- Bonnie D. Ford, ESPN Senior Writer
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The independent testing agency that is an integral part of Team Slipstream/Chipotle's anti-doping commitment has undergone a change at the top, but the company's CEO says there will be no interruption or decline in quality in blood and urine analysis for Slipstream and two other U.S.-based teams.
"We have scientific criteria and we are applying those criteria," said Dr. Paul Strauss, CEO for the Agency for Cycling Ethics. "This has opened doors for us that were previously closed, and we're speaking with the UCI (cycling's international governing body) and other entities I'm not at liberty to talk about.
"We are bringing in scientific resources that will be better than we've had before."
ACE co-founders Strauss and Paul Scott parted ways earlier this month after ACE's management decided that Scott's involvement in the legal defense of dethroned 2006 Tour de France champion Floyd Landis, whose appeal is being heard by the Court of Arbitration for Sport this week, posed a professional conflict and public relations problem.
Strauss, an anesthesiologist at Cedars-Sinai Medical Centers in Los Angeles, said he is qualified to analyze results and would rely on consultants if necessary. Scott declined to comment on that or any facet of ACE's future operations, citing a nondisclosure agreement signed by both parties when Scott's share in the company was bought out.
Slipstream director Jonathan Vaughters said he has faith in ACE's past performance and future direction, but added that he views the program as a safety net rather than the first line of defense.
"Personally, I think I've developed a strong enough anti-doping culture on the team that this is just basically checking up on them," he said. "Then again, I don't want to say (an independent testing program) isn't necessary, because it is."
ACE does blood and urine analysis for three U.S.-based teams: Slipstream/Chipotle, High Road and BMC. Collections are done approximately biweekly and the results are used to build baseline profiles for riders -- not to test for the presence of performance-enhancing drugs, which is the responsibility of national and international anti-doping agencies.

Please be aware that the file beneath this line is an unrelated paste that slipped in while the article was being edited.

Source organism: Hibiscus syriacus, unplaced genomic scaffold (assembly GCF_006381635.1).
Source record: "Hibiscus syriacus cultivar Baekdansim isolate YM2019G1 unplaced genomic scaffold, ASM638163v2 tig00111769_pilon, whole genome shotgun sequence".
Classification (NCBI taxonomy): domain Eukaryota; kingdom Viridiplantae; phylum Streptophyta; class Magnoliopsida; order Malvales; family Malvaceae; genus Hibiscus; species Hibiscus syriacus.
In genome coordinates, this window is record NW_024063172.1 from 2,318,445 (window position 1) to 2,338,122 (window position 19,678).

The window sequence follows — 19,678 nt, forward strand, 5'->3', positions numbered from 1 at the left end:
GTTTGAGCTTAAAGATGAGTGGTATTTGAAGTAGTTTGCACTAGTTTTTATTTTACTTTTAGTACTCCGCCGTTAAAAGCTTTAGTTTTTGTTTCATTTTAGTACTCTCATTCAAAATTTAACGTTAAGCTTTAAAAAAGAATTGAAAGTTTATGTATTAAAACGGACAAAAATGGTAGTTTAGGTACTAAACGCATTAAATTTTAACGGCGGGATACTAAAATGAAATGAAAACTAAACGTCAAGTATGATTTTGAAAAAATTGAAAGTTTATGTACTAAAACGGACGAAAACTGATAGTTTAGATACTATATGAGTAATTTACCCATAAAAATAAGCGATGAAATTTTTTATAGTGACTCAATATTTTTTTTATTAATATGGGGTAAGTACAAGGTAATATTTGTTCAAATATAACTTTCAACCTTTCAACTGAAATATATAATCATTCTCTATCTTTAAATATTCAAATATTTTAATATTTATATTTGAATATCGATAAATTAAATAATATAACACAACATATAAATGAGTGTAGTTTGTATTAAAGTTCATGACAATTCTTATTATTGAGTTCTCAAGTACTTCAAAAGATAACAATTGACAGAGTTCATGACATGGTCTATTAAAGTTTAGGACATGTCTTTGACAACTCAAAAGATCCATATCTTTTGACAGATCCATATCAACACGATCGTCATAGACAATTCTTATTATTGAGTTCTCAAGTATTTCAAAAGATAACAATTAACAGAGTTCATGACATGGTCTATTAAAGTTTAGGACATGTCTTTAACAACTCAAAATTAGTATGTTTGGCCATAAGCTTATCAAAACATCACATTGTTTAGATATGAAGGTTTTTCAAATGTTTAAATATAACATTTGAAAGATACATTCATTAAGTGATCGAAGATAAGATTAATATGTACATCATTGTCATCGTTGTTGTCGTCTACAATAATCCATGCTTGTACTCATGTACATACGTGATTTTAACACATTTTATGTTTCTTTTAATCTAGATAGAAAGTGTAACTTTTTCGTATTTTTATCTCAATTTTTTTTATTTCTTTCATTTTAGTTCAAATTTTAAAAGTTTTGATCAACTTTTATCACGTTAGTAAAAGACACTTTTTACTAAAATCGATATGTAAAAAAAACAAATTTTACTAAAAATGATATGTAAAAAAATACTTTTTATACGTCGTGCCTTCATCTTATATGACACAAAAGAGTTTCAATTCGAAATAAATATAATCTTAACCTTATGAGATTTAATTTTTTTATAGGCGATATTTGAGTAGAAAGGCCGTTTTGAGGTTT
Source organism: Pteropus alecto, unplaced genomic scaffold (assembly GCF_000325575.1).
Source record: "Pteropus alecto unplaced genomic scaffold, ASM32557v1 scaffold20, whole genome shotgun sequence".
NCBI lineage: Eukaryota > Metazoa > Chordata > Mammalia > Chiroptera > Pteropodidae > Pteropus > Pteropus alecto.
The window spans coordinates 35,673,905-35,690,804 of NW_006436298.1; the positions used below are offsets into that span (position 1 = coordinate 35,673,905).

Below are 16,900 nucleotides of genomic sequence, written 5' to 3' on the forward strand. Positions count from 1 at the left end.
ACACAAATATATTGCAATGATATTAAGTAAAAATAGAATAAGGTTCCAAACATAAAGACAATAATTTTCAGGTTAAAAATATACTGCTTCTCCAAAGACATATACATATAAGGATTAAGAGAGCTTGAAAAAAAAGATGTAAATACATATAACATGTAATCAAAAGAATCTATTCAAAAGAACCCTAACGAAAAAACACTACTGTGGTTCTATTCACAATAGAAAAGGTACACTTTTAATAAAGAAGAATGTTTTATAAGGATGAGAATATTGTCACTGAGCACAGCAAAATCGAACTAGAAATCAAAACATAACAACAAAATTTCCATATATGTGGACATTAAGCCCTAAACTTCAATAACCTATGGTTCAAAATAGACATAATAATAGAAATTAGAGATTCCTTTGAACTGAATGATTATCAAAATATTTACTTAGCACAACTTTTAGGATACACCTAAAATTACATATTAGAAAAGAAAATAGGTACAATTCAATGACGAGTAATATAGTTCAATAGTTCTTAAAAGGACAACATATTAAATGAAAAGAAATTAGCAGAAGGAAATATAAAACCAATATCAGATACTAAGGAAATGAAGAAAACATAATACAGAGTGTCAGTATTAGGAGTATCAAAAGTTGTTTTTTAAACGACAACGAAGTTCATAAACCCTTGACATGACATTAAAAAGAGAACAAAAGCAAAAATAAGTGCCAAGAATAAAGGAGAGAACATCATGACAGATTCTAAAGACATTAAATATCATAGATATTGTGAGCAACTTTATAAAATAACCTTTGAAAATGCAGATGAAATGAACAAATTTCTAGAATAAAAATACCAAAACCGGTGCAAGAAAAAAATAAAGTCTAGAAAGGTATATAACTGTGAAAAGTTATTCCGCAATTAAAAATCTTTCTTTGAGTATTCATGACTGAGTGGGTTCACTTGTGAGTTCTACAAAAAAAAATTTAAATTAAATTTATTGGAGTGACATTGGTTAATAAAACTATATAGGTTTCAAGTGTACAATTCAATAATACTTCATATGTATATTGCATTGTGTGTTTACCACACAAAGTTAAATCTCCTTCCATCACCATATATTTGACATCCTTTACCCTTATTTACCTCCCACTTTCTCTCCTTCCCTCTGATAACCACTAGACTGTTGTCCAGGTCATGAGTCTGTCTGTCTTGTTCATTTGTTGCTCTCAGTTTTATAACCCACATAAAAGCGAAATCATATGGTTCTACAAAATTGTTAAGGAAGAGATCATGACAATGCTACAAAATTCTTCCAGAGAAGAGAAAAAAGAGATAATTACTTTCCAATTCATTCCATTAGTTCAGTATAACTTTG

The profiles assembled by ACE are intended to give early warning signs of possible blood doping or steroid use so teams can suspend or otherwise sanction riders in the absence of an actual positive test. Testing cost Slipstream nearly $500,000 last year.
Scott has founded his own company, Scott Analytics, and is developing a program similar to ACE's for the Rock Racing team. Maurice Suh, Landis' chief defense lawyer, is also a legal adviser for Rock Racing.
Strauss developed the network of labs and independent contractors who do the blood and urine collections wherever the team is racing. Scott, a research chemist who formerly worked at the World Anti-Doping Agency-accredited lab at UCLA, designed the templates used for analyzing the samples. Both are amateur competitive cyclists and devised the idea for ACE on the way to a race together in 2006.
Slipstream owner Doug Ellis and High Road owner Bob Stapleton said they did not pressure Scott to leave and found nothing improper about his role in the Landis case. Both expressed hope that ACE would hire someone with proven credentials in the field. "Part of our agreement with ACE was that they would beef up their scientific side,'' Stapleton said.
Ellis and Vaughters said they are satisfied with ACE's test notification and collection procedures, but added they have made some requests for improvements, such as trying to make sure riders are not compelled to give too much blood over a short period of time. (Riders are subject to random tests by their national anti-doping agencies and/or cycling federations along with the team's controls.)
ACE released an official statement about the transition on March 11, but several journalists learned of the changes from a message Strauss had posted on an Internet forum almost a week earlier.